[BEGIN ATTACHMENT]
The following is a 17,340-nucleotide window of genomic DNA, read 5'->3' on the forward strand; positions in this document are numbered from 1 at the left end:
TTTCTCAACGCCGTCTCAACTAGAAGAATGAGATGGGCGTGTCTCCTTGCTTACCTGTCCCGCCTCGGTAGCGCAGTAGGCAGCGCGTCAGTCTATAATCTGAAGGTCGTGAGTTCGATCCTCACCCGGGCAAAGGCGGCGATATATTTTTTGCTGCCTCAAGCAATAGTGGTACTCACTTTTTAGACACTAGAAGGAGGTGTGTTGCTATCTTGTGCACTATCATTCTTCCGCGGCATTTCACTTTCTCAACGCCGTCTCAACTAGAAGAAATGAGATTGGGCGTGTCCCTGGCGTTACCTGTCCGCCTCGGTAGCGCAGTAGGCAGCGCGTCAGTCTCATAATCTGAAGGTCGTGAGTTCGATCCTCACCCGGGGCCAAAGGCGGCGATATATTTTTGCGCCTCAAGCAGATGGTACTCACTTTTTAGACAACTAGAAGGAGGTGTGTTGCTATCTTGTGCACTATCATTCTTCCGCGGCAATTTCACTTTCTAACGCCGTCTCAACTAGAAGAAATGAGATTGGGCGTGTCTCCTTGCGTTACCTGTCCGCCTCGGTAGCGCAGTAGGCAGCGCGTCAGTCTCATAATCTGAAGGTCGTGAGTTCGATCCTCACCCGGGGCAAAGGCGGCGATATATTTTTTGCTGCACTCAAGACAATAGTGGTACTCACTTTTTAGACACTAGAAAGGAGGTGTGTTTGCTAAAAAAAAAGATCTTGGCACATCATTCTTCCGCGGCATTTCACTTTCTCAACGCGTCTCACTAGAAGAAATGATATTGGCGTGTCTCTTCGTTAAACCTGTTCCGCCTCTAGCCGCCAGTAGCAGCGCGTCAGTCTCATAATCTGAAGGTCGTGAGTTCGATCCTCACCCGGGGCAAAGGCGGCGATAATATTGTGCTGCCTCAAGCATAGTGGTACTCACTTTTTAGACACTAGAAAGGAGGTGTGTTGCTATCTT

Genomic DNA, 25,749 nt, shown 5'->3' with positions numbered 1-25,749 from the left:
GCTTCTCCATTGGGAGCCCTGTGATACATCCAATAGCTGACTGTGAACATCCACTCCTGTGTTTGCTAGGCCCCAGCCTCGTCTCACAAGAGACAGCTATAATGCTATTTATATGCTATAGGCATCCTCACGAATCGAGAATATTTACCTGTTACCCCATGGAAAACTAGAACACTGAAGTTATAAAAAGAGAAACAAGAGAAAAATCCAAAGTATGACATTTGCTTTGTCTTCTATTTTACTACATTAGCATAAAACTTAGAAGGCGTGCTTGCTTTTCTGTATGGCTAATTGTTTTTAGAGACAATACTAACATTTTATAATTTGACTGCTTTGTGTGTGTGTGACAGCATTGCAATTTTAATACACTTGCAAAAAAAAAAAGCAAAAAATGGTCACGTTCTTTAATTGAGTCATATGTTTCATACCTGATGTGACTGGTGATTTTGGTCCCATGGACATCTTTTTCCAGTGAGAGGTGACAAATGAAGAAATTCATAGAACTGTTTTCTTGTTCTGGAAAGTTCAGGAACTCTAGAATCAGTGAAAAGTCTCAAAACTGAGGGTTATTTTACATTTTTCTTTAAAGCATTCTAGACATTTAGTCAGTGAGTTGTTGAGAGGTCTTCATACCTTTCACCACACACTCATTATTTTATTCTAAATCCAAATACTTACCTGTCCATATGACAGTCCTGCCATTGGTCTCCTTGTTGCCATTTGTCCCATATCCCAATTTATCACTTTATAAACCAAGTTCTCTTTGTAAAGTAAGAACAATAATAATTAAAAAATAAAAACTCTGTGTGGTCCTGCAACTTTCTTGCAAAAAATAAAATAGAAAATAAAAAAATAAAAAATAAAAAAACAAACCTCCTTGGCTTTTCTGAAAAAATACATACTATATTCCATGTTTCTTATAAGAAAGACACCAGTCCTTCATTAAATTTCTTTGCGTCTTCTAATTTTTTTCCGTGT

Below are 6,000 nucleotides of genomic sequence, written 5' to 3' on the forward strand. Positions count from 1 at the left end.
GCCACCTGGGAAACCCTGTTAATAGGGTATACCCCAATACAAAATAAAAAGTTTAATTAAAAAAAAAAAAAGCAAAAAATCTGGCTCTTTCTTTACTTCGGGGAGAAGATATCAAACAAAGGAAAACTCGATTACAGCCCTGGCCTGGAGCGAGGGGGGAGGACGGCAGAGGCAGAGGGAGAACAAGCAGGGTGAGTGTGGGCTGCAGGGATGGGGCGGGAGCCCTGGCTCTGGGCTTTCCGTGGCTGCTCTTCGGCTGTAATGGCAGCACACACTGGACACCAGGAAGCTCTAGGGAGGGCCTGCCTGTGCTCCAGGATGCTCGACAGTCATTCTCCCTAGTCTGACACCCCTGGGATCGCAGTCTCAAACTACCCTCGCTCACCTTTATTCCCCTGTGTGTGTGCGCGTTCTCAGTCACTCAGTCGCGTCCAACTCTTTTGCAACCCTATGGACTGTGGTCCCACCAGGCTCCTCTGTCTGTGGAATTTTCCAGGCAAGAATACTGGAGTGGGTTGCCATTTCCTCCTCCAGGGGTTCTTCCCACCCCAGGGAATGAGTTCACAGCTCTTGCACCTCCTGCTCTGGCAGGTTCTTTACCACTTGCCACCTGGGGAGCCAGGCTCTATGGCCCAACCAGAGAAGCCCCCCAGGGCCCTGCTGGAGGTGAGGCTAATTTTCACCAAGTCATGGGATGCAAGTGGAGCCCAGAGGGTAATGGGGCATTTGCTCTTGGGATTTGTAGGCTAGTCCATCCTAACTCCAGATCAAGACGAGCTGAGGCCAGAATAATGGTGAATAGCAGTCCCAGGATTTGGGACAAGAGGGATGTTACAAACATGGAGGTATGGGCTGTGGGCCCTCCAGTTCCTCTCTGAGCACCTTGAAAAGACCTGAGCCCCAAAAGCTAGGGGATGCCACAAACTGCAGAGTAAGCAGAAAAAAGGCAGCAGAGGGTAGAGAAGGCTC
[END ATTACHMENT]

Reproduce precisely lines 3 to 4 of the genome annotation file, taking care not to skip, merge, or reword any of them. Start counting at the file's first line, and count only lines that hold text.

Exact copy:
Genomic DNA, 25,749 nt, shown 5'->3' with positions numbered 1-25,749 from the left:
GCTTCTCCATTGGGAGCCCTGTGATACATCCAATAGCTGACTGTGAACATCCACTCCTGTGTTTGCTAGGCCCCAGCCTCGTCTCACAAGAGACAGCTATAATGCTATTTATATGCTATAGGCATCCTCACGAATCGAGAATATTTACCTGTTACCCCATGGAAAACTAGAACACTGAAGTTATAAAAAGAGAAACAAGAGAAAAATCCAAAGTATGACATTTGCTTTGTCTTCTATTTTACTACATTAGCATAAAACTTAGAAGGCGTGCTTGCTTTTCTGTATGGCTAATTGTTTTTAGAGACAATACTAACATTTTATAATTTGACTGCTTTGTGTGTGTGTGACAGCATTGCAATTTTAATACACTTGCAAAAAAAAAAAGCAAAAAATGGTCACGTTCTTTAATTGAGTCATATGTTTCATACCTGATGTGACTGGTGATTTTGGTCCCATGGACATCTTTTTCCAGTGAGAGGTGACAAATGAAGAAATTCATAGAACTGTTTTCTTGTTCTGGAAAGTTCAGGAACTCTAGAATCAGTGAAAAGTCTCAAAACTGAGGGTTATTTTACATTTTTCTTTAAAGCATTCTAGACATTTAGTCAGTGAGTTGTTGAGAGGTCTTCATACCTTTCACCACACACTCATTATTTTATTCTAAATCCAAATACTTACCTGTCCATATGACAGTCCTGCCATTGGTCTCCTTGTTGCCATTTGTCCCATATCCCAATTTATCACTTTATAAACCAAGTTCTCTTTGTAAAGTAAGAACAATAATAATTAAAAAATAAAAACTCTGTGTGGTCCTGCAACTTTCTTGCAAAAAATAAAATAGAAAATAAAAAAATAAAAAATAAAAAAACAAACCTCCTTGGCTTTTCTGAAAAAATACATACTATATTCCATGTTTCTTATAAGAAAGACACCAGTCCTTCATTAAATTTCTTTGCGTCTTCTAATTTTTTTCCGTGT